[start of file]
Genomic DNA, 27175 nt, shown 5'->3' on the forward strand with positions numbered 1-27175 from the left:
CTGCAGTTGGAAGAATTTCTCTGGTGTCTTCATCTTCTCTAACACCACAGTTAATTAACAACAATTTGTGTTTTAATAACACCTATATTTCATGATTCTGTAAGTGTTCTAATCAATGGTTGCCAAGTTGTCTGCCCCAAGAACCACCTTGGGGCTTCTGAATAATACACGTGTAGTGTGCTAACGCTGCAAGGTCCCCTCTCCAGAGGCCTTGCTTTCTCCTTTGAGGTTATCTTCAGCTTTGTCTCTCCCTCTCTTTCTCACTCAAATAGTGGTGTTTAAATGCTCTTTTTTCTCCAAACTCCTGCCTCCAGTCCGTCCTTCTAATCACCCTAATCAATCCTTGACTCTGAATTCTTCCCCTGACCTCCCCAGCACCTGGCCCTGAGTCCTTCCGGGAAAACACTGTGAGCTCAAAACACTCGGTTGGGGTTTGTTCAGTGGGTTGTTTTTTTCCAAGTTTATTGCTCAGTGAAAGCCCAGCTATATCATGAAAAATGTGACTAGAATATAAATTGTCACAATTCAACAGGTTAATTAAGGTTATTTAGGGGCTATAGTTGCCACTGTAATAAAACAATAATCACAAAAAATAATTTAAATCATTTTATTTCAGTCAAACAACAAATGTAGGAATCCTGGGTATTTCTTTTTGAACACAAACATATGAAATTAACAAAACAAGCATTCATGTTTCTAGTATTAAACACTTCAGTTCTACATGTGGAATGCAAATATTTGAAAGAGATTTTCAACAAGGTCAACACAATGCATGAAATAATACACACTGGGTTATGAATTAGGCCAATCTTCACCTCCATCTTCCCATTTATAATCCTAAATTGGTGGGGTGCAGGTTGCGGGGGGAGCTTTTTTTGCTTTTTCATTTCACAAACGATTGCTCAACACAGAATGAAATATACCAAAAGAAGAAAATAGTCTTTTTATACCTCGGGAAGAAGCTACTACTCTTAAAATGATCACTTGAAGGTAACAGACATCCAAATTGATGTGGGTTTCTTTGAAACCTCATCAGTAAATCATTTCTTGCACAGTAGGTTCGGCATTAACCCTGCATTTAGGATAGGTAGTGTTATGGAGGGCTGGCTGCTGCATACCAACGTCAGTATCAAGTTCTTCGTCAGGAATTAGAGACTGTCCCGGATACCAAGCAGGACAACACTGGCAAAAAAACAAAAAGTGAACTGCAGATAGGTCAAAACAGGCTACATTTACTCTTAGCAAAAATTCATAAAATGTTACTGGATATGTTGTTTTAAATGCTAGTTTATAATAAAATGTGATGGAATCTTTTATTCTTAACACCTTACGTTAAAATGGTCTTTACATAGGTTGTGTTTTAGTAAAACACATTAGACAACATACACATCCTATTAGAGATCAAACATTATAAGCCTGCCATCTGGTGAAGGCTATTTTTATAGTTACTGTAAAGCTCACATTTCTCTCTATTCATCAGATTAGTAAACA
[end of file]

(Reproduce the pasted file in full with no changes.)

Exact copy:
Genomic DNA, 27175 nt, shown 5'->3' on the forward strand with positions numbered 1-27175 from the left:
CTGCAGTTGGAAGAATTTCTCTGGTGTCTTCATCTTCTCTAACACCACAGTTAATTAACAACAATTTGTGTTTTAATAACACCTATATTTCATGATTCTGTAAGTGTTCTAATCAATGGTTGCCAAGTTGTCTGCCCCAAGAACCACCTTGGGGCTTCTGAATAATACACGTGTAGTGTGCTAACGCTGCAAGGTCCCCTCTCCAGAGGCCTTGCTTTCTCCTTTGAGGTTATCTTCAGCTTTGTCTCTCCCTCTCTTTCTCACTCAAATAGTGGTGTTTAAATGCTCTTTTTTCTCCAAACTCCTGCCTCCAGTCCGTCCTTCTAATCACCCTAATCAATCCTTGACTCTGAATTCTTCCCCTGACCTCCCCAGCACCTGGCCCTGAGTCCTTCCGGGAAAACACTGTGAGCTCAAAACACTCGGTTGGGGTTTGTTCAGTGGGTTGTTTTTTTCCAAGTTTATTGCTCAGTGAAAGCCCAGCTATATCATGAAAAATGTGACTAGAATATAAATTGTCACAATTCAACAGGTTAATTAAGGTTATTTAGGGGCTATAGTTGCCACTGTAATAAAACAATAATCACAAAAAATAATTTAAATCATTTTATTTCAGTCAAACAACAAATGTAGGAATCCTGGGTATTTCTTTTTGAACACAAACATATGAAATTAACAAAACAAGCATTCATGTTTCTAGTATTAAACACTTCAGTTCTACATGTGGAATGCAAATATTTGAAAGAGATTTTCAACAAGGTCAACACAATGCATGAAATAATACACACTGGGTTATGAATTAGGCCAATCTTCACCTCCATCTTCCCATTTATAATCCTAAATTGGTGGGGTGCAGGTTGCGGGGGGAGCTTTTTTTGCTTTTTCATTTCACAAACGATTGCTCAACACAGAATGAAATATACCAAAAGAAGAAAATAGTCTTTTTATACCTCGGGAAGAAGCTACTACTCTTAAAATGATCACTTGAAGGTAACAGACATCCAAATTGATGTGGGTTTCTTTGAAACCTCATCAGTAAATCATTTCTTGCACAGTAGGTTCGGCATTAACCCTGCATTTAGGATAGGTAGTGTTATGGAGGGCTGGCTGCTGCATACCAACGTCAGTATCAAGTTCTTCGTCAGGAATTAGAGACTGTCCCGGATACCAAGCAGGACAACACTGGCAAAAAAACAAAAAGTGAACTGCAGATAGGTCAAAACAGGCTACATTTACTCTTAGCAAAAATTCATAAAATGTTACTGGATATGTTGTTTTAAATGCTAGTTTATAATAAAATGTGATGGAATCTTTTATTCTTAACACCTTACGTTAAAATGGTCTTTACATAGGTTGTGTTTTAGTAAAACACATTAGACAACATACACATCCTATTAGAGATCAAACATTATAAGCCTGCCATCTGGTGAAGGCTATTTTTATAGTTACTGTAAAGCTCACATTTCTCTCTATTCATCAGATTAGTAAACA